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Turner Prize 2018 at Tate Britain

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Time 10:00
Date 26/09/18
Price £12.5

The finalists have been chosen & this year's shortlist highlights artists ‘tackling the most pressing political & humanitarian issues of today’.

Running from: Wed 26 Sep 2018 - Sun 06 Jan 2019.

One of the world’s best-known prizes for the visual arts, the Turner Prize aims to promote public debate around new developments in contemporary British art. Established in 1984, it is awarded to a British artist for an outstanding exhibition or other presentation of their work in the twelve months preceding 16 April 2018. The Turner Prize award is £40,000 with £25,000 going to the winner and £5,000 each for the other shortlisted artists.

This year's shortlisted artists are:

Forensic Architecture
For their participation in documenta 14 and their solo exhibitions Counter Investigations: Forensic Architecture at the Institute of Contemporary Arts in London, Forensic Architecture: Towards an Investigative Aesthetics at MACBA Barcelona and Forensic Architecture: Towards an Investigative Aesthetics at MUAC Mexico. The jury praised Forensic Architecture for developing highly innovative methods for sourcing and visualising evidence relating to human rights abuses around the world, used in courts of law as well as exhibitions of art and architecture.

Naeem Mohaiemen
For his participation in documenta 14 and solo exhibition Naeem Mohaiemen: There is No Last Man at MoMA PS1, New York. The jury was struck by the way Mohaiemen’s films explore post-colonial identity, migration, exile and refuge through narratives using fiction and social history that combine the traumas of history with his own family stories. In his films, installations, and essays, Mohaiemen reflects on radical left politics from around the world, investigating memories of political utopias and the legacies of colonialism.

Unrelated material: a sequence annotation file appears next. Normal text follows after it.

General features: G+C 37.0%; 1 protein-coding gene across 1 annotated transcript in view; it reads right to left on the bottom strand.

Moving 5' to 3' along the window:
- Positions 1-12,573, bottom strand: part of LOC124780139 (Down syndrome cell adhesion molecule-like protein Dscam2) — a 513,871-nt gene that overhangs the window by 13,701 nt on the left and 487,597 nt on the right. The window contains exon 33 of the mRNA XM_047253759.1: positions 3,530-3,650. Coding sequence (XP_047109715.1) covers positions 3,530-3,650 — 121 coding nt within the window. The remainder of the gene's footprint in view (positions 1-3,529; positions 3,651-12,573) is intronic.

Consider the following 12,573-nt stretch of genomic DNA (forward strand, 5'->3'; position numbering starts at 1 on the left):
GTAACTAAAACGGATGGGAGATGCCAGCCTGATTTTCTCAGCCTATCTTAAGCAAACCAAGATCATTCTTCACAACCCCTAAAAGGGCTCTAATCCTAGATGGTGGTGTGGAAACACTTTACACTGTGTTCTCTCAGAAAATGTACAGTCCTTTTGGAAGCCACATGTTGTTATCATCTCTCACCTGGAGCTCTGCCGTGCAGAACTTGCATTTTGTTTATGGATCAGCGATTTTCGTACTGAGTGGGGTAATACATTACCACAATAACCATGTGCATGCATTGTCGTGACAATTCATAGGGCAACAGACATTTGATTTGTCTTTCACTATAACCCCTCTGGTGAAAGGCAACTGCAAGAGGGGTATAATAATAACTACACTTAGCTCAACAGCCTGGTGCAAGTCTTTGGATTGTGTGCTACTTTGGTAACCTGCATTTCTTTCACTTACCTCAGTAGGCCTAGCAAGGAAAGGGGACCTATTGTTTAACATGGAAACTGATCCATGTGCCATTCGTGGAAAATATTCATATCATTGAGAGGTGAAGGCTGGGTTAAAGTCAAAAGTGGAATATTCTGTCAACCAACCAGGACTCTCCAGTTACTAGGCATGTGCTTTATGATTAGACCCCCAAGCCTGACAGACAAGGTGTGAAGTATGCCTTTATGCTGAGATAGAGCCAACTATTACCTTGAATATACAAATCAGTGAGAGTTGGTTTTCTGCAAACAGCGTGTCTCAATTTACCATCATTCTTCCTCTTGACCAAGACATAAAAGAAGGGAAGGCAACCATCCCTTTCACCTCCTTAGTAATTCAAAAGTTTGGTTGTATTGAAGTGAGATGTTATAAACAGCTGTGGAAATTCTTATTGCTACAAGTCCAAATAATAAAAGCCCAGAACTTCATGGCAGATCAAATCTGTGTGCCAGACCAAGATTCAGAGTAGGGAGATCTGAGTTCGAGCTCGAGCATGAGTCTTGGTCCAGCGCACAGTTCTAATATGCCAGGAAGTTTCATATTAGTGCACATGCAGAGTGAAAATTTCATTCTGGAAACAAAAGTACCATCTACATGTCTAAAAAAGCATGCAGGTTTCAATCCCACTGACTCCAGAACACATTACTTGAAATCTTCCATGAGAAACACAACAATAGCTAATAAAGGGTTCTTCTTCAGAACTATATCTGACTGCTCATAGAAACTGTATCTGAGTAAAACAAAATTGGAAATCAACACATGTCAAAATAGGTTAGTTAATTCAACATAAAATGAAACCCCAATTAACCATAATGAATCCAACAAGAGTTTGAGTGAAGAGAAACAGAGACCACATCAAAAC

Charlotte Prodger
For her solo exhibition BRIDGIT / Stoneymollan Trail at Bergen Kunsthall. The jury praised Prodger for the nuanced way in which she deals with identity politics, particularly from a queer perspective. Using a range of technologies from old camcorders to iPhones, Prodger’s films build a complex narrative exploring relationships between queer bodies, landscape, language, technology and time. ​

Luke Willis Thompson
For his solo exhibition Autoportrait at Chisenhale, London. The jury particularly noted the meditative nature of Willis Thompson’s black and white 35mm portrait of Diamond Reynolds. In this deeply affecting study of grief, the artist addresses representations of race and police violence. An homage as well as a critique of Andy Warhol’s Screen Tests, the artist contrasts analogue and new media. Working in film and performance, Willis Thompson investigates the treatment of minority communities and the way objects, places and people can be imbued with violence.

The members of the Turner Prize 2018 jury are Oliver Basciano, art critic and International Editor at ArtReview; Elena Filipovic, Director of Kunsthalle Basel; Lisa Le Feuvre, Executive Director of Holt-Smithson Foundation; and Tom McCarthy, novelist and Visiting Professor, Royal College of Art. The jury is chaired by Alex Farquharson, Director of Tate Britain. Turner Prize 2018 is curated by Linsey Young, Curator, British Contemporary Art and Elsa Coustou, Assistant Curator, British Contemporary Art, Tate.